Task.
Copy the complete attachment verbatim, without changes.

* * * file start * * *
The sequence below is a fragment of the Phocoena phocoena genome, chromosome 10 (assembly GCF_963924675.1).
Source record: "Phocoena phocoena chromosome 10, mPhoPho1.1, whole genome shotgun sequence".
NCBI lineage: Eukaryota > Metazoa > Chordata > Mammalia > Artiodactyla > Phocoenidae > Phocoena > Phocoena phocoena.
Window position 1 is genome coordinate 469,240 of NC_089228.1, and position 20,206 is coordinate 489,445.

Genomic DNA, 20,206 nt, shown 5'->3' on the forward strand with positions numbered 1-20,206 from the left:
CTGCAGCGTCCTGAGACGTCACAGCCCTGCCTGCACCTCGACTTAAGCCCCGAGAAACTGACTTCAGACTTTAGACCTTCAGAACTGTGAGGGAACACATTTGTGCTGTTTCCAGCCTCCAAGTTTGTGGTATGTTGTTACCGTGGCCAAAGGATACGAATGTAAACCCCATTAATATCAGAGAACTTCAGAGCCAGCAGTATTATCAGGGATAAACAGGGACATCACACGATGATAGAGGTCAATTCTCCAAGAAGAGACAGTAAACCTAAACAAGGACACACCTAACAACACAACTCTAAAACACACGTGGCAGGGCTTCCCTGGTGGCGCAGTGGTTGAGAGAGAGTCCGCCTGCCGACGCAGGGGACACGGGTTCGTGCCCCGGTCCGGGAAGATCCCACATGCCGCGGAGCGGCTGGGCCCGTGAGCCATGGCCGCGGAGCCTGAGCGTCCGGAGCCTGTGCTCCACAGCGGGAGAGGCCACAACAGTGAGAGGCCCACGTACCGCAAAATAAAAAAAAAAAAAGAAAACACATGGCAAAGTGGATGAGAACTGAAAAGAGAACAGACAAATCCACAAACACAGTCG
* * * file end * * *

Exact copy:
The sequence below is a fragment of the Phocoena phocoena genome, chromosome 10 (assembly GCF_963924675.1).
Source record: "Phocoena phocoena chromosome 10, mPhoPho1.1, whole genome shotgun sequence".
NCBI lineage: Eukaryota > Metazoa > Chordata > Mammalia > Artiodactyla > Phocoenidae > Phocoena > Phocoena phocoena.
Window position 1 is genome coordinate 469,240 of NC_089228.1, and position 20,206 is coordinate 489,445.

Genomic DNA, 20,206 nt, shown 5'->3' on the forward strand with positions numbered 1-20,206 from the left:
CTGCAGCGTCCTGAGACGTCACAGCCCTGCCTGCACCTCGACTTAAGCCCCGAGAAACTGACTTCAGACTTTAGACCTTCAGAACTGTGAGGGAACACATTTGTGCTGTTTCCAGCCTCCAAGTTTGTGGTATGTTGTTACCGTGGCCAAAGGATACGAATGTAAACCCCATTAATATCAGAGAACTTCAGAGCCAGCAGTATTATCAGGGATAAACAGGGACATCACACGATGATAGAGGTCAATTCTCCAAGAAGAGACAGTAAACCTAAACAAGGACACACCTAACAACACAACTCTAAAACACACGTGGCAGGGCTTCCCTGGTGGCGCAGTGGTTGAGAGAGAGTCCGCCTGCCGACGCAGGGGACACGGGTTCGTGCCCCGGTCCGGGAAGATCCCACATGCCGCGGAGCGGCTGGGCCCGTGAGCCATGGCCGCGGAGCCTGAGCGTCCGGAGCCTGTGCTCCACAGCGGGAGAGGCCACAACAGTGAGAGGCCCACGTACCGCAAAATAAAAAAAAAAAAAGAAAACACATGGCAAAGTGGATGAGAACTGAAAAGAGAACAGACAAATCCACAAACACAGTCG